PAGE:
Georgia Democrat Stacey Abrams is still leaving the door open for a presidential run, saying she believes she can enter the crowded 2020 race months from now and still be victorious.
“I do believe I could enter the conversation as late as the fall and still have a chance to win,” Abrams said during an appearance on MSNBC on Thursday morning.
Abrams added that she is “watching to see what happens” among the crowded Democratic primary before she makes her final decision on a White House bid. As of Thursday, there were 23 liberal candidates vying for the Democratic Party’s nomination.
The Georgia Democrat added that if she does decide to “join the fray” then she looks forward to “being a robust competitor.”
Ever since Abrams entered the national spotlight during her 2018 gubernatorial bid against longtime Republican Brian Kemp (a race that garnered the attention of Barack Obama and Oprah Winfrey) there has been widespread speculation about what level of office she would run for next.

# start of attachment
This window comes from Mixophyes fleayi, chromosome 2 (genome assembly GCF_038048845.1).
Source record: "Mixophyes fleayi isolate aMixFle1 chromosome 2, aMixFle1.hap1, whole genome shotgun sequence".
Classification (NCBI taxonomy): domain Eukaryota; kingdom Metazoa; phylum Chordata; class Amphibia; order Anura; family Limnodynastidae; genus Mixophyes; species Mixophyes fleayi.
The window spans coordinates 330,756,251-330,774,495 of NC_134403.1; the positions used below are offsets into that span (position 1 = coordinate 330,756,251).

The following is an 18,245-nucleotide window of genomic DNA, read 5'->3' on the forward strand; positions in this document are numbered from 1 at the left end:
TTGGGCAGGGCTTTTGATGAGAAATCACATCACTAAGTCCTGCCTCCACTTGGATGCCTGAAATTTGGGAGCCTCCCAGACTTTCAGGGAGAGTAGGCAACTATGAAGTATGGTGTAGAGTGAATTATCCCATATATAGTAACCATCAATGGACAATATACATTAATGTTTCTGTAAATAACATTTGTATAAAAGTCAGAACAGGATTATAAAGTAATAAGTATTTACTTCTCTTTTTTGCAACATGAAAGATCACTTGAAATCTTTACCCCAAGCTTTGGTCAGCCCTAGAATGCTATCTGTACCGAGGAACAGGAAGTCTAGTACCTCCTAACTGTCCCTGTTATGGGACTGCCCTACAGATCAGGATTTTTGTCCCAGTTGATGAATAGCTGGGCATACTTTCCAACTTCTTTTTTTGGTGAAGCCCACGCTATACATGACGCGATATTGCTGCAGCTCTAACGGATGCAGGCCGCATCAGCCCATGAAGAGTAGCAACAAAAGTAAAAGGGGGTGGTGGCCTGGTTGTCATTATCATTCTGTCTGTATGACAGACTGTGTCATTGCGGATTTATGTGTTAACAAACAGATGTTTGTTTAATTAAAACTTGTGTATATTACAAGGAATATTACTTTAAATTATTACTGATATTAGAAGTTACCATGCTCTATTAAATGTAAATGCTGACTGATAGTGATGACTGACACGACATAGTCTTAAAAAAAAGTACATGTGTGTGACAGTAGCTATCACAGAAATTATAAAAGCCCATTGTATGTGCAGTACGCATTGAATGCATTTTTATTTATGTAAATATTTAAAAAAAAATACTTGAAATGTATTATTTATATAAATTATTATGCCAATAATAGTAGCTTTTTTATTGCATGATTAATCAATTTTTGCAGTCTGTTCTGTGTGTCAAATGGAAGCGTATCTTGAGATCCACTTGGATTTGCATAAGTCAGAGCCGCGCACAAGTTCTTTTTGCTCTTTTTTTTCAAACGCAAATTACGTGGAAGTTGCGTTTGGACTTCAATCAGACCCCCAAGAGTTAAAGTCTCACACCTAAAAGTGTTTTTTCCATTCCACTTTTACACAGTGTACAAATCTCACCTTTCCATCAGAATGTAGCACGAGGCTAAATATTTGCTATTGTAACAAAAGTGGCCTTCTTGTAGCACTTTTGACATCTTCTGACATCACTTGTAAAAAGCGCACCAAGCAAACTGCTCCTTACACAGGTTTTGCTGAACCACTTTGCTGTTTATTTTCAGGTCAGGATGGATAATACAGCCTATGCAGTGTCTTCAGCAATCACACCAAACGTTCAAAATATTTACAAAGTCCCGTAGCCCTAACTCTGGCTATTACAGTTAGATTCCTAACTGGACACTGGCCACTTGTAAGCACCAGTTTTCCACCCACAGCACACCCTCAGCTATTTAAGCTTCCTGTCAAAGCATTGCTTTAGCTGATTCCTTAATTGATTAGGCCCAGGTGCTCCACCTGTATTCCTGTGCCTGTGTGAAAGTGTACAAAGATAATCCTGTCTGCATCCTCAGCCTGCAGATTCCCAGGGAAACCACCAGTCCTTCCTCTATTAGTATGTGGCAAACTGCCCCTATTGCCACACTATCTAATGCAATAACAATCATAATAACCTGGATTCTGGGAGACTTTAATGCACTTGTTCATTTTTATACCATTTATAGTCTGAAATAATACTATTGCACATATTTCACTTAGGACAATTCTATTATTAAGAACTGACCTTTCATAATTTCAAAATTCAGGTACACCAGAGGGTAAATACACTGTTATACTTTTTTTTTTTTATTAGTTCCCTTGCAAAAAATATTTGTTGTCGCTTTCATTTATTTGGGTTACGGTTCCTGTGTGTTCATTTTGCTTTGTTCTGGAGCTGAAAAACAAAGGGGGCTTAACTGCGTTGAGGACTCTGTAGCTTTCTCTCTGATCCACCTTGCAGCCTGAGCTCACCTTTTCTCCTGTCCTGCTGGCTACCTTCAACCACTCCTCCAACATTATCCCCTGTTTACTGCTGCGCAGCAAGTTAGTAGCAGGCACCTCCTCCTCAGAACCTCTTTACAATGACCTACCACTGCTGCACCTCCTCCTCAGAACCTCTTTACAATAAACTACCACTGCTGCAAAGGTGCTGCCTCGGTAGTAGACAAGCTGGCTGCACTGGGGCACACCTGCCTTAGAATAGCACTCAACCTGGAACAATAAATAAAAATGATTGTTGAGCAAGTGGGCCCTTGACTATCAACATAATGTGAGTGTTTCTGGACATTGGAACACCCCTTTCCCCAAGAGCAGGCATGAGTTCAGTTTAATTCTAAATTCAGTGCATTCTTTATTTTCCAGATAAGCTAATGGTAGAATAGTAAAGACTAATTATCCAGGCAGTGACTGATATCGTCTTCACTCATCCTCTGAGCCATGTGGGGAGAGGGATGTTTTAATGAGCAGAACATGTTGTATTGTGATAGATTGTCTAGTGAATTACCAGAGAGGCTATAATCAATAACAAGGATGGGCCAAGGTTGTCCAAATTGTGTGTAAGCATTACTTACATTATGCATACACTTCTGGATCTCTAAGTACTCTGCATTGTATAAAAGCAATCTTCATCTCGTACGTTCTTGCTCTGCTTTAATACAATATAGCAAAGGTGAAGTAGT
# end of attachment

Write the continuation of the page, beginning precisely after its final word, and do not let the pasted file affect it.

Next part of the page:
It had been rumored that Abrams, the former minority leader of the Georgia House of Representatives, would seek a Senate run in 2020. But last month Abrams shut those rumors down, saying that she did not believe being a senator would be “the best role for me in this battle for our nation’s future.”
Abrams has left the door open for a White House bid in the upcoming election — either as president or vice president.
There are already rumors that 2020 Democrats have been talking with Abrams about being their running mate. Abrams has met with Joe Biden, Elizabeth Warren, Kamala Harris and Cory Booker.
But on Thursday, Abrams told MSNBC that no one has reached out to her yet about running for vice president. She also appeared to shut down any talks of running for vice president last month when she told The View that “you don’t run for second place.”
Abrams was the first female leader in the Georgia General Assembly and the first black leader in the state House. She made history during the 2018 midterm election as the first black woman to be nominated by a major party for governor.
Since her failed gubernatorial bid, in which she was defeated by Kemp by fewer than 60,000 votes amid allegations of election mismanagement, Abrams had become an advocate against voter suppression.
In an editorial published by The New York Times on Wednesday, Abrams wrote that “in Georgia and across our country, voters deserve the right to pick their leaders and set the direction of our nation. And we shall not rest until this democracy is fully realized.”